In a new study published today in Nature Chemistry, Professor Stephen Mann and Dr Mei Li from Bristol's School of Chemistry, together with Associate Professor Jianbo Liu and colleagues at Hunan University and Central South University in China, prepared synthetic protocells coated in red blood cell fragments for use as nitric oxide generating bio-bots within blood vessels. (2020-11-20)

The chemistry of olive oil (video)
Whether you have it with bread or use it to cook, olive oil is awesome. But a lot of chemistry can make or break a product. Extra virgin olive oil is the most expensive (and most delicious) variety, in part thanks to its low acidity. And peppery notes are thanks to antioxidants that contribute to olive oil's healthy reputation. Check out the latest Reactions video for more olive oil chemistry: https://youtu.be/lg1Jy9kx1Kk. (2017-06-20)

What might Trump mean for chemistry? (video)
Donald Trump is now the 45th president of the US. While much was said about a variety of topics during the presidential campaign, little was said about science. The latest Speaking of Chemistry video, produced by ACS' weekly newsmagazine Chemical & Engineering News, takes on this uncertainty by looking into how the emerging Trump administration policies will impact research funding, trade policy and chemistry, the central science. (2017-01-20)

New paper reveals nanoscale details of photolithography process
NIST scientists have made the first direct measurements of the infinitesimal expansion and collapse of thin polymer films used in the manufacture of advanced semiconductor devices. It's a matter of only a couple of nanometers, but it can be enough to affect the performance of next-generation chip manufacturing. (2007-12-12)

Malignant mitochondria as a target
Killing malignant mitochondria is one of the most promising approaches in the development of new anticancer drugs. Scientists from the UK have now synthesized a copper-containing peptide that is readily taken up by mitochondria in breast cancer stem cells, where it effectively induces apoptosis. The study, which has been published in the journal Angewandte Chemie, also highlights the powerful therapeutic potential of the metallopeptides. (2017-12-13)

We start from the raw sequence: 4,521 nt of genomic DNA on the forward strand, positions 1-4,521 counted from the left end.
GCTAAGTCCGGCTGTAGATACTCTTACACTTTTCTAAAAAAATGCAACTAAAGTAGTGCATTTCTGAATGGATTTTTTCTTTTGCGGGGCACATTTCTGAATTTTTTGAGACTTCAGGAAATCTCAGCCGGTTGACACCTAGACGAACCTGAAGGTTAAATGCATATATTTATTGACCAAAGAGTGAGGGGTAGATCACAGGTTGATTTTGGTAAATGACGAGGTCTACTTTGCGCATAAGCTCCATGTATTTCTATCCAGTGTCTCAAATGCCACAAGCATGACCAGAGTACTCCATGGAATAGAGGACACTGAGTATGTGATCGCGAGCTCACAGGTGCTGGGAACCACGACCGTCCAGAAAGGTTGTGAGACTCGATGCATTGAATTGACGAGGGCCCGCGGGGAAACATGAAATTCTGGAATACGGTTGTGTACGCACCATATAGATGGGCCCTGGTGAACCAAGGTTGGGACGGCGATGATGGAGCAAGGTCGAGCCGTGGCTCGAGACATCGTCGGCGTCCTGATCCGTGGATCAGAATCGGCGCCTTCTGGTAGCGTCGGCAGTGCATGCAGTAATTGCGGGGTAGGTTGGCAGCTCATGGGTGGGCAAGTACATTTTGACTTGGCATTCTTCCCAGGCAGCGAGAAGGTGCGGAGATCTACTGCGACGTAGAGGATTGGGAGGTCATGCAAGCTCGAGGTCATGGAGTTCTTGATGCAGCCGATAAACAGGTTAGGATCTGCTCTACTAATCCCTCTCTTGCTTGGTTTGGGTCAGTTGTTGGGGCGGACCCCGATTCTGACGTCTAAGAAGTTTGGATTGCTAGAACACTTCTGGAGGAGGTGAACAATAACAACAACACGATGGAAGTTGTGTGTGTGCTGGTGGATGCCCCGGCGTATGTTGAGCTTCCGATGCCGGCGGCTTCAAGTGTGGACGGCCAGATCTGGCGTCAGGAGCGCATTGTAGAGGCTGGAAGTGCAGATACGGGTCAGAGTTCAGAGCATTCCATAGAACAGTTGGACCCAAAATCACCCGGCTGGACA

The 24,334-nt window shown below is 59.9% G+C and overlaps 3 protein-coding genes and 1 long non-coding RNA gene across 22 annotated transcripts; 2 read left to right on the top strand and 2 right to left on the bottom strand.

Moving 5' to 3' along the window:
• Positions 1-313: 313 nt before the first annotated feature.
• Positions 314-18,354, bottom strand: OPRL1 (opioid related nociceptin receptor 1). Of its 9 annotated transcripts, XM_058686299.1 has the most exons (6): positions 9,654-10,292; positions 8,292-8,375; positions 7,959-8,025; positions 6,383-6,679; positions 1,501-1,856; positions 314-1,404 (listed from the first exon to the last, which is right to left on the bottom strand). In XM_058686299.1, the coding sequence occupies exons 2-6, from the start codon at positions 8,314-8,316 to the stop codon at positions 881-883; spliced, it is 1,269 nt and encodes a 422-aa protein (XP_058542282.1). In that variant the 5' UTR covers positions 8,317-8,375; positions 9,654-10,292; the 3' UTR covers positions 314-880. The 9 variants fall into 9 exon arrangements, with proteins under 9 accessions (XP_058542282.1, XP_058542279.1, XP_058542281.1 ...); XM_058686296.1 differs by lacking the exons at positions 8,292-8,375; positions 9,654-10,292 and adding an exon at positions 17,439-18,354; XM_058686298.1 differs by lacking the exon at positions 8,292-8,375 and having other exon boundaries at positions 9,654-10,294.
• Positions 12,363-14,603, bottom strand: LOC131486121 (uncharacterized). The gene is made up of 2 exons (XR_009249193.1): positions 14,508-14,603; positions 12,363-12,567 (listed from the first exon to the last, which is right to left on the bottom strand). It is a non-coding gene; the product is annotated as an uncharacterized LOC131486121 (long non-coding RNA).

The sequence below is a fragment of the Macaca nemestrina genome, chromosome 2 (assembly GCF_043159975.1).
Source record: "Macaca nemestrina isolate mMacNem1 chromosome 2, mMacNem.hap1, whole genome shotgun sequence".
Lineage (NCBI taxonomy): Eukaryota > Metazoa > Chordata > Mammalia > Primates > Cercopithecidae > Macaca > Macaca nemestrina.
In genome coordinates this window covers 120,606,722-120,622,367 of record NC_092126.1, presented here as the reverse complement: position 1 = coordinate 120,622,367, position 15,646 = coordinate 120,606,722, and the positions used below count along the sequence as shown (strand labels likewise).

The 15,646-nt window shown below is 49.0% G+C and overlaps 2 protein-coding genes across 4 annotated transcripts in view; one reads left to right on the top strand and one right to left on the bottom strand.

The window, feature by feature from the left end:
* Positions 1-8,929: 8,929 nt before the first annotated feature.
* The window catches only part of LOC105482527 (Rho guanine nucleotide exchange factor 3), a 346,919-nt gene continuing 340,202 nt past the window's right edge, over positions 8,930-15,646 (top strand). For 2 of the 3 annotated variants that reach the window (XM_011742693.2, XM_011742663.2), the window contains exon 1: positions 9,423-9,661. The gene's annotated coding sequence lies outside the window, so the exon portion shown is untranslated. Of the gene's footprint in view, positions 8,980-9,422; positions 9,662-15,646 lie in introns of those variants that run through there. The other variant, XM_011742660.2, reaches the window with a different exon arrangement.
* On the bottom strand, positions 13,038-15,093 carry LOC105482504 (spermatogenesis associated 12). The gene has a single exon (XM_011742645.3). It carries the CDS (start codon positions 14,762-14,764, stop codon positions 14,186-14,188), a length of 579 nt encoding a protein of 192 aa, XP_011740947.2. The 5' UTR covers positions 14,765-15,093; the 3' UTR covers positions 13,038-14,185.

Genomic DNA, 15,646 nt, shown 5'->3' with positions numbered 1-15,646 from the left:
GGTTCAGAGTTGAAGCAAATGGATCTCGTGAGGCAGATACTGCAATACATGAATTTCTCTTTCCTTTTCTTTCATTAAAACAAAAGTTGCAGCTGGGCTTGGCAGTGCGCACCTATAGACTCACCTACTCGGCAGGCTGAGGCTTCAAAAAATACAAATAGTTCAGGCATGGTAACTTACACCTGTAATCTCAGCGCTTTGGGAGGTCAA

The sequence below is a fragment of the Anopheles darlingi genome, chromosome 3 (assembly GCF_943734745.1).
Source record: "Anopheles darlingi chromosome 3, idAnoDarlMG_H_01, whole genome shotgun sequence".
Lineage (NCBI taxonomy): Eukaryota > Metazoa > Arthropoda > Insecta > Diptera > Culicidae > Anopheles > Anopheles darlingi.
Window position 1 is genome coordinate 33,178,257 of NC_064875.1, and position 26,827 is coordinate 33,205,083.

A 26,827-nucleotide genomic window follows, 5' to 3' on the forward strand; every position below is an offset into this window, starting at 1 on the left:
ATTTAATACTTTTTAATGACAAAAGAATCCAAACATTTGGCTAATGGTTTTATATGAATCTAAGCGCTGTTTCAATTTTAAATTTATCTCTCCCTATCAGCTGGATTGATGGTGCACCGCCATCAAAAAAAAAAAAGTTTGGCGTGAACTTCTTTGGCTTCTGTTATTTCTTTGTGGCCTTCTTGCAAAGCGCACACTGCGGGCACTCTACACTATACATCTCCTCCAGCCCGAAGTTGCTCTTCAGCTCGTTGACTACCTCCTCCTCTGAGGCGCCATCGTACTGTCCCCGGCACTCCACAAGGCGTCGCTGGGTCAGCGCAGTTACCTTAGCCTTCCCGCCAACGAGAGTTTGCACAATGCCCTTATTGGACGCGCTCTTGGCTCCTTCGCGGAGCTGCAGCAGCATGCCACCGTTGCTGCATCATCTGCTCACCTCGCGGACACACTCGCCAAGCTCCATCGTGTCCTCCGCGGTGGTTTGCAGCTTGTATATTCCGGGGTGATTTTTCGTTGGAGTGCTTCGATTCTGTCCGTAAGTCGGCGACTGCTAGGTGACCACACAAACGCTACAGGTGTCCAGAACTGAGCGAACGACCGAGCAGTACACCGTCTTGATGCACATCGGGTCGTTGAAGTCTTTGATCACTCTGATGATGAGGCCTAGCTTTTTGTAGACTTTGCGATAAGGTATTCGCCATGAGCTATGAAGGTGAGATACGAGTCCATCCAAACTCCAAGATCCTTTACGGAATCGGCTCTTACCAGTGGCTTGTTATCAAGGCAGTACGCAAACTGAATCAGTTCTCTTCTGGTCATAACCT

Cassini's legacy and the atmospheric chemistry of Titan (video)
The Cassini-Huygens mission to Saturn, a collaboration between NASA and the European Space Agency, is set to end on Sept. 15. The mission has told us a great deal about the unique and unexpected chemistry of Saturn's moon Titan, and it has changed the way we think about our own planet and the entire solar system. Learn how in this video from Speaking of Chemistry: https://youtu.be/Dee0V7axuPI (2017-09-15)

Project at CCNY helps assemble complex molecules
Nucleosides are fundamental building blocks of genetic material which makes them attractive for a number of biologically relevant applications and as potential pharmaceuticals. At The City College of New York, scientists are developing facile methods for modifying nucleoside structures to make chemical processes more efficient. (2017-12-21)

Chemists disproved the universal nature of the mercury test
The mercury test of catalysts that has been used and considered universal for 100 years, turned out to be ambiguous. This conclusion was made by a group of scientists including a RUDN chemist. The group confirmed that the test required additional control experiments to verify its results. The study might lead to the reconsideration of the existing experimental data and improving catalysis mechanisms in several chemical reactions. The article of the scientists was published in the Organometallics journal. (2018-10-24)

A new role for the 'pigments of life'
Chemically reconfiguring 'porphyrins' has opened new possibilities for their use in diverse applications in chemistry, biochemistry and energy science. (2018-02-06)

New fingerprint breakthrough by forensic scientists
University of Leicester and Northamptonshire police research reveals new techniques for identifying prints on metal. (2008-06-02)

From C-H to C-C at room temperature
By oxidizing the iridium center of the reaction intermediate, IBS scientists achieve arylation of C-H bonds at mild conditions. (2017-12-27)

Breaking the rules: Heavy chemical elements alter theory of quantum mechanics
Florida State University researchers found that the theory of quantum mechanics does not adequately explain how the heaviest and rarest elements found at the end of the table function. Instead, another well-known scientific theory -- Albert Einstein's famous Theory of Relativity -- helps govern the behavior of the last 21 elements of the Periodic Table. (2017-10-03)

NREL research overcomes major technical obstacles in magnesium-metal batteries
Scientists at the Department of Energy's National Renewable Energy Laboratory (NREL) have discovered a new approach for developing a rechargeable non-aqueous magnesium-metal battery. (2018-04-03)